THE VIEW FROM CHAOS MANOR
View 574 June 8 - 14, 2009
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June 8, 2009
I spent the weekend playing grandfather and consequently fell even further behind. I am also having network connectivity problems with my ThinkPad. All this goes in the column which is overdue, along with results from the Javits Center in New York. I have to get to work.
Over the weekend there was a pointer to an interview with Freeman Dyson on Climate Change. It's important, and if you haven't seen it, you should. There is a bit more in mail. I'll try to catch up with everything tomorrow. Thanks for patience. I'm also doing today's mail.
One reason our schools are in ruins is our passion for equality. For those who have never read Kurt Vonnegut's splendid story on that subject, go read it here. If you haven't read it in a while, it may be worth your time to read it again. It's not long.
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|This week:||Tuesday, June
I have appointments this afternoon, and the column is still not done. I am way late, and it has to get done quickly. I really am dancing as fast as I can...
There is a lot of mail on the global warming discussion including CO2 and ocean acidity.
A history lesson from the first dot.com company...
June 10, 2009
I am still racing to catch up. I may make it today. Apologies.
Most RAND documents are available, although finding them is not always easy. There are also paper copies for sale, or there used to be; I don't know if on line has replaced that. For example, the best introduction to the art/science of systems analysis I have ever seen was a RAND document by Herman Kahn; it's better than most courses in the subject. Another was a study of the concept of "hostile trade" with examples from Japanese history. RAND did a number of studies of bureaucracy. All this is from memory.
Finding things on the web is difficult but it can be done. For example, I used Bing to look for RAND Documents, went to the indicated RAND site, searched for Kahn, and the 22nd item was a list of documents by Herman Kahn. About the ninth item on that was Techniques of Systems Analysis, and it is available free in pdf format. I note that his papers on Monte Carlo analysis are also available.
A search on the word Bureaucracy turns up several RAND documents including "A Theory of Bureaucracy". You can buy the document, or download free as pdf. I recall reading that in the 1960's and finding it interesting; it still is. Thanks for stimulating me to go spelunking in the RAND archives. There's some good stuff in there (along with a lot of material no longer of interest now that the Seventy Years War is over).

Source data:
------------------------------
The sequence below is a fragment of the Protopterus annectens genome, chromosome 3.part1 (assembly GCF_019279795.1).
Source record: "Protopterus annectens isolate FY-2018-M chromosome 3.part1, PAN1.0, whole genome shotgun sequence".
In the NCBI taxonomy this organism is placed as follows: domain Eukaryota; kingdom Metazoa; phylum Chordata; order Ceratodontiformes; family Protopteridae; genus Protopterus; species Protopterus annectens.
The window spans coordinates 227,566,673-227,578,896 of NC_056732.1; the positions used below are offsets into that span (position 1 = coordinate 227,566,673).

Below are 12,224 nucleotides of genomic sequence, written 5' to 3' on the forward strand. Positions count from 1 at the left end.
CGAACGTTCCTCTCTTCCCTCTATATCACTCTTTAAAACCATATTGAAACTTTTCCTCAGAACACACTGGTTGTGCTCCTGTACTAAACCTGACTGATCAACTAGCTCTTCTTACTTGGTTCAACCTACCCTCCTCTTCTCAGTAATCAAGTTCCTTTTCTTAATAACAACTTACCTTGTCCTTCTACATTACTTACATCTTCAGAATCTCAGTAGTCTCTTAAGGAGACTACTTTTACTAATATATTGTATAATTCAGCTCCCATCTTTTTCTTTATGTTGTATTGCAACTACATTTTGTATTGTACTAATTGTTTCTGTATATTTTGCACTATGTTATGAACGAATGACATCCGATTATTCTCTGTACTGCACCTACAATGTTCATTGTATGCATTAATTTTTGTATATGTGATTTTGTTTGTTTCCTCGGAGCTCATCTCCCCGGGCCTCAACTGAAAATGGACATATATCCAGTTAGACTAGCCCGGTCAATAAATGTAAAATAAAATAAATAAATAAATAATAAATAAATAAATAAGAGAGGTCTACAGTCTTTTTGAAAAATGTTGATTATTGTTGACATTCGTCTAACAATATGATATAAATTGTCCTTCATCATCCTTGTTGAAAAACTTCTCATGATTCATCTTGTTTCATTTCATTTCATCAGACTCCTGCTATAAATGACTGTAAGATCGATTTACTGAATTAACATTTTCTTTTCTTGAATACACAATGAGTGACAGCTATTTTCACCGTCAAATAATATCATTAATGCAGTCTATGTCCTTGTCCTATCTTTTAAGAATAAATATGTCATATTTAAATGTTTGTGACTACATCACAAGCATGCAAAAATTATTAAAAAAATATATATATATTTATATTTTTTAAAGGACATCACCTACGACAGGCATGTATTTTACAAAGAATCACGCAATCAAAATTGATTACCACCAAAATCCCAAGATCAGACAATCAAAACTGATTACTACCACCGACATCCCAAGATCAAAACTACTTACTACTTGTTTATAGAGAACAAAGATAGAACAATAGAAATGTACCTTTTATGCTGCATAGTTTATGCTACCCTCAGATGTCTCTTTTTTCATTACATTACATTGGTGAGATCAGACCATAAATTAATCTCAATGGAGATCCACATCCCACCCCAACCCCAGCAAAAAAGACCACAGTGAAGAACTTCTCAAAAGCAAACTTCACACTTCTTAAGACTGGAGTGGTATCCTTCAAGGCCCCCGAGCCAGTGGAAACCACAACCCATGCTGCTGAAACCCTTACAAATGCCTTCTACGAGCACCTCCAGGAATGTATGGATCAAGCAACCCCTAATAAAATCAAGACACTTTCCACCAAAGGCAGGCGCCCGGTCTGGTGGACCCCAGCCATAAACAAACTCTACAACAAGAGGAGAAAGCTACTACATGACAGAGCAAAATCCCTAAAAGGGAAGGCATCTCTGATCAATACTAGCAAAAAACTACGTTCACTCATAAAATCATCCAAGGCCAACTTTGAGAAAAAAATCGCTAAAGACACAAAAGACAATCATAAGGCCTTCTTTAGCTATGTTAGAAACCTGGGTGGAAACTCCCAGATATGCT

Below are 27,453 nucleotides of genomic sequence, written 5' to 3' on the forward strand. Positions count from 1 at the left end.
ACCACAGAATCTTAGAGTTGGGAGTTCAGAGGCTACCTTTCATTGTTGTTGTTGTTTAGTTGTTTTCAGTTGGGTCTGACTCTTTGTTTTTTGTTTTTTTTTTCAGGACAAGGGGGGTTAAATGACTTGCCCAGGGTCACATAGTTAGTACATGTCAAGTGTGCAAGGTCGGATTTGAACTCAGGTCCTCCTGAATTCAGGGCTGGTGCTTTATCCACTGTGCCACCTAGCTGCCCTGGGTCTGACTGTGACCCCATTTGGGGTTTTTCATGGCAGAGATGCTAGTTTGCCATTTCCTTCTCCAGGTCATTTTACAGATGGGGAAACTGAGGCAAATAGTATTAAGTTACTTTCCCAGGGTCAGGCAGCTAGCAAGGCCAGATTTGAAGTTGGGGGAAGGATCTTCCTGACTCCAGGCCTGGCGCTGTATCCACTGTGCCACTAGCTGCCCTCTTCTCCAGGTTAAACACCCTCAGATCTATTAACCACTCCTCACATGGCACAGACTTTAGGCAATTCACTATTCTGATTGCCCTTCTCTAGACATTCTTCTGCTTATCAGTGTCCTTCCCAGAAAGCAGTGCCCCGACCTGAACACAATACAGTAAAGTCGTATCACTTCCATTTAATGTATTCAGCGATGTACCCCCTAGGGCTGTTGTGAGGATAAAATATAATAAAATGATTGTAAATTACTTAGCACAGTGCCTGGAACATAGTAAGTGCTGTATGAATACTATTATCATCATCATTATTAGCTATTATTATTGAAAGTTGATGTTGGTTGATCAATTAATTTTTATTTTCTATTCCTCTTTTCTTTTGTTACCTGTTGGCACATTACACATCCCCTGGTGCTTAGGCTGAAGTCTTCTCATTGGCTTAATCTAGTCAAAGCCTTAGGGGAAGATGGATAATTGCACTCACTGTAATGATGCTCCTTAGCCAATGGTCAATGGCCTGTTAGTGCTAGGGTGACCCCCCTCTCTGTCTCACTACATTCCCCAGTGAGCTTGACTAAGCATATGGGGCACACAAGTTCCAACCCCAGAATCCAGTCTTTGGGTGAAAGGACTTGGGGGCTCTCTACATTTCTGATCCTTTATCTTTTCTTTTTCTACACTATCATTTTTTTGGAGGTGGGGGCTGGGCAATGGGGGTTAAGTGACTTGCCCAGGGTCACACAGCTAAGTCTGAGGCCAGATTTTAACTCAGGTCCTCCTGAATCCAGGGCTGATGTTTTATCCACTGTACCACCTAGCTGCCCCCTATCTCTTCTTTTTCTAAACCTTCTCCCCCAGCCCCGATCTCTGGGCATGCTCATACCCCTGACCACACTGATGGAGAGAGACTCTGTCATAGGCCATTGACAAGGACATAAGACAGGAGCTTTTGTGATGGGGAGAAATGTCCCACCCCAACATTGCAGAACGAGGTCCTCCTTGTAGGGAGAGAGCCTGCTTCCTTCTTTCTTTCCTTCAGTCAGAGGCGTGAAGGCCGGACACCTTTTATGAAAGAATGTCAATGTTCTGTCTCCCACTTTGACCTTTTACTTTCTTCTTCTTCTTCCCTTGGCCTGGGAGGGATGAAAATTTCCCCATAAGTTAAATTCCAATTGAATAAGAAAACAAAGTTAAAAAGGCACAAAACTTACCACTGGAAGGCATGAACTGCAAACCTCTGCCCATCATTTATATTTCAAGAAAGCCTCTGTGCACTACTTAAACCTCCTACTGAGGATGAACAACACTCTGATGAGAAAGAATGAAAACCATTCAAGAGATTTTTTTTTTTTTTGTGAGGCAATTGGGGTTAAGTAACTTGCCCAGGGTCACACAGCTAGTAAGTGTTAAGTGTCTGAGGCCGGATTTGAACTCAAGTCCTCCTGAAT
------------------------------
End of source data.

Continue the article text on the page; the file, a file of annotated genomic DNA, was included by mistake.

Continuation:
And now I need to get back to work.
June 11, 2009
I may be catching up. The International edition of the June column will be up tonight or tomorrow at Chaos Manor Reviews.
It's officially a swine flu epidemic. I am not sure what that means, but it can't be good news for the travel industry I have not seen any announcements of a vaccine, and I don't think there is one.
An aged lunatic with a long history of adherence to weird causes went into the lobby of the United States Holocaust Museum. He parked outside and carried a rifle into the lobby, where he shot a guard before being himself shot by other guards. He has long been a vehement loner, and apparently decided to commit suicide by cop. Alas he managed to kill a guard while surviving himself. The US will now go to enormous expense to keep him alive so that he can be executed at more expense. I suppose this makes sense.
One wonders: has he made a living will? Does he have a "Do Not Resuscitate" order on file? If so, will it be honored? Should it?
Obama says the single largest deficit problem is health care, and it's now or never for reforming it. One doesn't need to be an expert on health care policy and financing -- certainly I am not -- to know that whatever scheme is adopted, a great number of Congress people will be allowed to wet their beaks, and the final result is going to be a very expensive mess; and the odds are great that it will increase the deficit. Since the average American household now owes about a quarter of a million dollars -- $250,000 per household -- on the national debt, the health care 'reform' can only go up. I don't mean that it's impossible sensibly to restructure the greater than 15% of GDP that health care represents. I am sure there are plans and schemes that male a lot more sense than what we have. What I mean is that it won't happen. The "ravenous wolves" in Congressional power seats will insist on "contributing" to any plan, and their contributions will insert complexities which will either be costly on the face of them, or contain provisions that will turn out to be costly, or will insert hidden costs that start small and get larger. In any event the chances that there will be a healthy effect on the deficit is vanishingly small.
That's political reality. Given that every household in the US owes on average $250,000 to pay off the deficit, and given that this is an average so it will be larger for readers of this log, one needs to give some serious thought to how this can be paid off; for paid eventually it will be. What currency it's paid in isn't so clear; but do note that inflation is a sure and certain tax on savings and fixed incomes. Civil servants probably have cost of living -- inflation -- adjustments to their pension payments. Since pensions are one of the greatest components of the debt -- well, you can figure out what's next. Inflating the currency will ruin everyone who does not have a government guaranteed cost of living pension. Once all those private savers and pension plan owners are wiped out, there still won't be enough to pay off what we all owe. You can see what's coming next.
The remedy is to cut way back on those obligations and on spending in general. When one is in the bottom of a hole anc can't get out, stop digging. That isn't likely to happen either, given the political situation.
We can generate a lot of scenarios from this. Depending on your age and circumstances, some require some just in case preparation. It's probably time to sit down with your family and think about them. As to the national debt, "We owe it to ourselves" was the magic formula when there was concern about the deficit during the Great Depression. It took the booming post-war economy to recover from that. Last year's deficit was the largest in history. This year's is four times that. These aren't number we like to think about.